It’s Sebastian Gil’s senior year of high school.
His classmates are preparing for graduation. Some are getting their tuxedos fitted for prom. Others are awaiting their college acceptance letters. Three months ago, his life wasn’t much different.
In June, Sebastian will graduate high school and enlist into the United States Marines Corps, but his family won’t be there to watch.
On Feb. 11, his family piled into their 2002 Honda Civic and drove less than 7 miles from their home in Hollywood, Fla., to John U. Lloyd Beach State Park in Dania Beach. Six-year-old Amatial wore a pink one-piece and 8-year-old Mateo wore blue swimming trunks. Sebastian, the oldest child, stayed home studying biology.
Their mother, Cecilia Clavijo, was in the passenger seat. This is her recollection.
“We were going to pay (at the beach entrance), and my husband asked how much is it,” she said. “The police heard me speaking in Spanish and came up to us and asked my husband in English to get on his knees.”
John Gil-Castillo, the father and an undocumented immigrant, was driving without a license. An officer approached him and asked him for identification.
“My husband asked them to let us go, to please let the children go.”
The father had an order of deportation on his record and once stopped, the family was taken to separate detention centers. The father was sent to Krome detention center in Miami. The two children stayed with their mother and were detained in Fort Lauderdale and then sent to Karnes detention center in Texas, which is for mothers with children.
Sebastian, 18, was at home while this was happening. At some point, he got a phone call.
“When they said they would be deported, I asked, ‘Where?’ Because they don’t have anything.”
Saman Movassaghi Gonzalez is an immigration attorney in south Florida. She says that under new federal orders, any undocumented immigrant, regardless of their criminal history, could be deported.
She said deportations were happening under the Obama administration, but it is different with President Donald Trump.
“Under this administration, it seems like they’re targeting people in a broad range… That’s really scary because you could be at the wrong place and the wrong time and get arrested,” Movassaghi said.
A spokesman with the Broward County Sheriff’s Office says deputies would not randomly question a person’s immigration status.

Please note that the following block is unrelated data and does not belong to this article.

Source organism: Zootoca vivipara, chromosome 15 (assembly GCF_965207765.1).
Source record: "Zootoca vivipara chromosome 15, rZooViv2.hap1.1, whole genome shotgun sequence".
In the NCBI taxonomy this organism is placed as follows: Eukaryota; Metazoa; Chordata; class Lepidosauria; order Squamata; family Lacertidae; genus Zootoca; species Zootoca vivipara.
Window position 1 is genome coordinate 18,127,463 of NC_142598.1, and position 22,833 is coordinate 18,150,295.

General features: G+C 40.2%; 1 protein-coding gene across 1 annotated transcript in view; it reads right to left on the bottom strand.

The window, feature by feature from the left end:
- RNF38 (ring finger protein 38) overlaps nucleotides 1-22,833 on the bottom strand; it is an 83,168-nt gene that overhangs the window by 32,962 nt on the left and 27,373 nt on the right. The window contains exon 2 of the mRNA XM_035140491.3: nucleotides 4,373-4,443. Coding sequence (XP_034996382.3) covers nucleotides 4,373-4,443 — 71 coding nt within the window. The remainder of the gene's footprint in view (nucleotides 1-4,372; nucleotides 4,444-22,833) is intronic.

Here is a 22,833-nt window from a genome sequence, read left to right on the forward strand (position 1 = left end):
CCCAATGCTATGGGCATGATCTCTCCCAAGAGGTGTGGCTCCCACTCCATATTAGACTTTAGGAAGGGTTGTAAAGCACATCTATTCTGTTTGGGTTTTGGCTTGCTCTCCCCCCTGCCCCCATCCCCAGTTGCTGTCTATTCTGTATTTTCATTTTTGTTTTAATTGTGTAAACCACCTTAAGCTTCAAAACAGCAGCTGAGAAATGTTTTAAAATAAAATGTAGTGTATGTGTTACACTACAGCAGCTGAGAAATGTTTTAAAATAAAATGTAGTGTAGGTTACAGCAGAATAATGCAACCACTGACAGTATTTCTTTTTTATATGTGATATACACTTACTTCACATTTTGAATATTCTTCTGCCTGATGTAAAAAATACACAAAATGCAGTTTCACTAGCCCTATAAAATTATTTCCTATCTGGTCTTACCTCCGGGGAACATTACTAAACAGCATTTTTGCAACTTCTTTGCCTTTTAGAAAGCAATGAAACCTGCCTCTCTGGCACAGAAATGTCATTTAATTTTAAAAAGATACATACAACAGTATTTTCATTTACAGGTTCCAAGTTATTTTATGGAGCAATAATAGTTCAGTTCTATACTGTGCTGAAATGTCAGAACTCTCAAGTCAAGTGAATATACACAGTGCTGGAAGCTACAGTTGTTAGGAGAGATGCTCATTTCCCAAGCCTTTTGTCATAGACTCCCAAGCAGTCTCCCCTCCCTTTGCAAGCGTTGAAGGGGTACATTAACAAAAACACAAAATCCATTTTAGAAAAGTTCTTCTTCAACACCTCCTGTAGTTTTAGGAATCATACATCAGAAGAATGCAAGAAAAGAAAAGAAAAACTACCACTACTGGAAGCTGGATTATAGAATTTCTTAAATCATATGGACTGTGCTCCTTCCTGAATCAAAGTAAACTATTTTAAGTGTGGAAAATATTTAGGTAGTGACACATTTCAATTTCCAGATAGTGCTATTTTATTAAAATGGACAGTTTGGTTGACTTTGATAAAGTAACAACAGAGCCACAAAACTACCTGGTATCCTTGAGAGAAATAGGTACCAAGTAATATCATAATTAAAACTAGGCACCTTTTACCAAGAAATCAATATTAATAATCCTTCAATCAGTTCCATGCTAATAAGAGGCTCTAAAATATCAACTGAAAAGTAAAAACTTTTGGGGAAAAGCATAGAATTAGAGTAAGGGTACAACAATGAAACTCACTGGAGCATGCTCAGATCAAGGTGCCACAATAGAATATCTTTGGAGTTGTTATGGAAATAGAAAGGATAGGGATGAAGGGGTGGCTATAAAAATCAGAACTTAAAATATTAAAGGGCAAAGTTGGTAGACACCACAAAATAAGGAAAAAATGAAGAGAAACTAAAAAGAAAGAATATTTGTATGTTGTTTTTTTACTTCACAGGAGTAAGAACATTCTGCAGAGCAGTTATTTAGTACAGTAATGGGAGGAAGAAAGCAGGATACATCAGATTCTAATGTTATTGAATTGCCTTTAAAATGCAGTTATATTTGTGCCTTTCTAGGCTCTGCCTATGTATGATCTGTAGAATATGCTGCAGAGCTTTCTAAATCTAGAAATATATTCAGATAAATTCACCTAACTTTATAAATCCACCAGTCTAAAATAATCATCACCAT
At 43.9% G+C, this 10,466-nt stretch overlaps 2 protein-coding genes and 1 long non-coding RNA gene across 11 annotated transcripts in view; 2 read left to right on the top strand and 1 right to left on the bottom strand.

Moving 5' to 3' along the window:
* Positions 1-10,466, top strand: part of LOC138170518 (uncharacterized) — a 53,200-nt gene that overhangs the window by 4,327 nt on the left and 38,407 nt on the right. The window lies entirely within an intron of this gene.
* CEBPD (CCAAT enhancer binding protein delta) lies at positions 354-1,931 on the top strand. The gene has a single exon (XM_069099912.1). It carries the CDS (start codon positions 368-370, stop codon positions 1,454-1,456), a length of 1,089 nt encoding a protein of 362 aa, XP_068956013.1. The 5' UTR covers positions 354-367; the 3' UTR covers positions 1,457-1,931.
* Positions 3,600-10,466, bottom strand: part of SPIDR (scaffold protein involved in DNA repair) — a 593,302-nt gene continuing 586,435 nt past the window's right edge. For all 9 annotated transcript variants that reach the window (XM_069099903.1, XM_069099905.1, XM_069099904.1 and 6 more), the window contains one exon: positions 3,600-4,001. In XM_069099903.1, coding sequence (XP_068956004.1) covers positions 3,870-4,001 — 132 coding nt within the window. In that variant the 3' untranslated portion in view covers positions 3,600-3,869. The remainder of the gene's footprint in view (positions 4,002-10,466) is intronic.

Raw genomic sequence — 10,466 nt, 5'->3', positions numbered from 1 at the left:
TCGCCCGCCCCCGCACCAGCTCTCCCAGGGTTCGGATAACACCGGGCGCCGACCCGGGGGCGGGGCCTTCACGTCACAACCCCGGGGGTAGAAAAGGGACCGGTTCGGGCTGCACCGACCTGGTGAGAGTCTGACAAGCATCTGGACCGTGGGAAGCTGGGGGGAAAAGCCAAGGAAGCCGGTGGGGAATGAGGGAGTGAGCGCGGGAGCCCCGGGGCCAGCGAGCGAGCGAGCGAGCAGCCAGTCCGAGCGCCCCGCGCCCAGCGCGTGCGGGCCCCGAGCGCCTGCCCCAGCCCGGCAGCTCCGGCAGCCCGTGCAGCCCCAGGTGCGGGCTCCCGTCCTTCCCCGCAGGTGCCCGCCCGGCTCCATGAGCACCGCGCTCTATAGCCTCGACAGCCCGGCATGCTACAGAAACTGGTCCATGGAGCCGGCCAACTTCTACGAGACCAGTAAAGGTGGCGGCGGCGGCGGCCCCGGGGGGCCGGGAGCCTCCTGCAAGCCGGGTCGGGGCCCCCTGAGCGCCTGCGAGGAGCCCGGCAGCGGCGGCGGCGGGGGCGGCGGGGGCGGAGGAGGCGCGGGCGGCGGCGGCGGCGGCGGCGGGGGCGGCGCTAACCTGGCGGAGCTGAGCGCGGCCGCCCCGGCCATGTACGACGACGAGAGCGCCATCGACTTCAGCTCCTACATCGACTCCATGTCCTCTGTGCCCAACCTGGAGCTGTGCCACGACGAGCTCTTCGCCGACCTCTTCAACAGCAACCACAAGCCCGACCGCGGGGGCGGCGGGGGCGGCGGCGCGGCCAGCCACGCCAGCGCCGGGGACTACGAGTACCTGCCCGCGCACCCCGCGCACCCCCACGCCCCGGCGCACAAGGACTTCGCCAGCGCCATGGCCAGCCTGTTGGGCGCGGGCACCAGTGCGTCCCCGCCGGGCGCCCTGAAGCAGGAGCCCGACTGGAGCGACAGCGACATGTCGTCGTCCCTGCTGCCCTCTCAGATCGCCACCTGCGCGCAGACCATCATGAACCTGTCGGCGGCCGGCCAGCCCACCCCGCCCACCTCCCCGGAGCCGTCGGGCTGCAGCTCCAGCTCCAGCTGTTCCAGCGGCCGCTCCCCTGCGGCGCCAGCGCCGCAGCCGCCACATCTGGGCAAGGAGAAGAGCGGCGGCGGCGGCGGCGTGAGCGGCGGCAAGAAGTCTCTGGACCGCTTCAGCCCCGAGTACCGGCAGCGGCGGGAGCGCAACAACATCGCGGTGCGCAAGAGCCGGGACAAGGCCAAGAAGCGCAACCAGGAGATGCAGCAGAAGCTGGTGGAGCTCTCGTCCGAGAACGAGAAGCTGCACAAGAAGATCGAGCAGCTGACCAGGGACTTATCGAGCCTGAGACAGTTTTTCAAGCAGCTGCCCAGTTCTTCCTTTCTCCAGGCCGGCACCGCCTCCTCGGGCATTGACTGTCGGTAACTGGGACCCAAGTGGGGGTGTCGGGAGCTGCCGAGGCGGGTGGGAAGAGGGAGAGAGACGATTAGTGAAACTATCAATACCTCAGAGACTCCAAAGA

As his family was held by ICE, Sebastian stayed at home in their 3-bedroom house. Then the landlord told him to leave.
Losing his house and family, he said, made him realize he would have to depend on the help of strangers.
“I don’t have a base. I have to float by with whatever comes along,” Sebastian said.
Everything in the house was sold in a yard sale; their chihuahua, Brownie, was given to a neighbor.
Silvia Carr, a Broward County schools employee, heard about Sebastian’s case. She took him in. Carr was eight years old in 1961 when she left Cuba. More than 14,000 children fled Fidel Castro’s regime between 1960 and 1962.
Carr was fortunate; she and her sister had distant relatives in south Florida. She says she hopes to offer as much support as she can to Sebastian.
Fast forward to March 17. The mother, father and two youngest children were put on a flight to Spain. (The mother and father are Colombian, though they lived in Spain for a few years.)
Abraham Cardenas, the immigration attorney for the mother, said the case may be revisited when Sebastian turns 21.
“With time, (Clavijo) could go for something called parole in place,” he said.
Parole in place is an adjustment of status for family members of U.S. citizens in the military, meaning the family may qualify for residency.
“They deported the mother of a guy who’s in the Marines,” Cardenas said. He’s approaching the case, he said, using “a sympathy factor.”
Sebastian Gil graduates on June 7.